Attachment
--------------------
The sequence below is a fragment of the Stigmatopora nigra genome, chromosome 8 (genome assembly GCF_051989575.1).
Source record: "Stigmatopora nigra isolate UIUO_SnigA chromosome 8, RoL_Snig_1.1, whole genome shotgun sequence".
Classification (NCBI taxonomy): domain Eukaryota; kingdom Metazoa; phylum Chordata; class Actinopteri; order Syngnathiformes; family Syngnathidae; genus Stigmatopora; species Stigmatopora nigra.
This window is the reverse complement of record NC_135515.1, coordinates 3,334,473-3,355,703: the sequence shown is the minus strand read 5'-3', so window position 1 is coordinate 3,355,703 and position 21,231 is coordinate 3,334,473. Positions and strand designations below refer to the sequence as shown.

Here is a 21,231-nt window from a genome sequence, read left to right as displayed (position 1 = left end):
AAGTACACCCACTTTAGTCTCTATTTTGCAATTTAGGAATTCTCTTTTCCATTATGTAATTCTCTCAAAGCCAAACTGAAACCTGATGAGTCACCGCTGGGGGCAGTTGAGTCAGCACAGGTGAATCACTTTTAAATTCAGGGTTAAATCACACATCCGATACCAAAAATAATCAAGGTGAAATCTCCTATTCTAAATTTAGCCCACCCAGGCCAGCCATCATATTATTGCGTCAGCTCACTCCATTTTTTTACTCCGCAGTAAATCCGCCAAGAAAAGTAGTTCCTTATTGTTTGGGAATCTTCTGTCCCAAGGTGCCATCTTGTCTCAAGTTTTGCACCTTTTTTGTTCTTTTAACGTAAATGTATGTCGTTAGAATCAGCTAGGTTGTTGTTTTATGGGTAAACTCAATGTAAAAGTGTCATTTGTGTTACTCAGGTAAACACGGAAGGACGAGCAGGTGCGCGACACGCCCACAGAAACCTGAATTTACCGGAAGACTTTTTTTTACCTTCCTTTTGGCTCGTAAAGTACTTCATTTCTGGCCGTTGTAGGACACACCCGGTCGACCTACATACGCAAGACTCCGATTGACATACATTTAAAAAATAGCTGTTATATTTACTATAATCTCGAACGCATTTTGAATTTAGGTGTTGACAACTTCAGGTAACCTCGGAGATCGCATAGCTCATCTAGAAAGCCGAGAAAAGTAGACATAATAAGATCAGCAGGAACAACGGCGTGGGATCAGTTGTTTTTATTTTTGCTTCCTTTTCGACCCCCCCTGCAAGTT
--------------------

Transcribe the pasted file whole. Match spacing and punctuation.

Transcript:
The sequence below is a fragment of the Stigmatopora nigra genome, chromosome 8 (genome assembly GCF_051989575.1).
Source record: "Stigmatopora nigra isolate UIUO_SnigA chromosome 8, RoL_Snig_1.1, whole genome shotgun sequence".
Classification (NCBI taxonomy): domain Eukaryota; kingdom Metazoa; phylum Chordata; class Actinopteri; order Syngnathiformes; family Syngnathidae; genus Stigmatopora; species Stigmatopora nigra.
This window is the reverse complement of record NC_135515.1, coordinates 3,334,473-3,355,703: the sequence shown is the minus strand read 5'-3', so window position 1 is coordinate 3,355,703 and position 21,231 is coordinate 3,334,473. Positions and strand designations below refer to the sequence as shown.

Here is a 21,231-nt window from a genome sequence, read left to right as displayed (position 1 = left end):
AAGTACACCCACTTTAGTCTCTATTTTGCAATTTAGGAATTCTCTTTTCCATTATGTAATTCTCTCAAAGCCAAACTGAAACCTGATGAGTCACCGCTGGGGGCAGTTGAGTCAGCACAGGTGAATCACTTTTAAATTCAGGGTTAAATCACACATCCGATACCAAAAATAATCAAGGTGAAATCTCCTATTCTAAATTTAGCCCACCCAGGCCAGCCATCATATTATTGCGTCAGCTCACTCCATTTTTTTACTCCGCAGTAAATCCGCCAAGAAAAGTAGTTCCTTATTGTTTGGGAATCTTCTGTCCCAAGGTGCCATCTTGTCTCAAGTTTTGCACCTTTTTTGTTCTTTTAACGTAAATGTATGTCGTTAGAATCAGCTAGGTTGTTGTTTTATGGGTAAACTCAATGTAAAAGTGTCATTTGTGTTACTCAGGTAAACACGGAAGGACGAGCAGGTGCGCGACACGCCCACAGAAACCTGAATTTACCGGAAGACTTTTTTTTACCTTCCTTTTGGCTCGTAAAGTACTTCATTTCTGGCCGTTGTAGGACACACCCGGTCGACCTACATACGCAAGACTCCGATTGACATACATTTAAAAAATAGCTGTTATATTTACTATAATCTCGAACGCATTTTGAATTTAGGTGTTGACAACTTCAGGTAACCTCGGAGATCGCATAGCTCATCTAGAAAGCCGAGAAAAGTAGACATAATAAGATCAGCAGGAACAACGGCGTGGGATCAGTTGTTTTTATTTTTGCTTCCTTTTCGACCCCCCCTGCAAGTT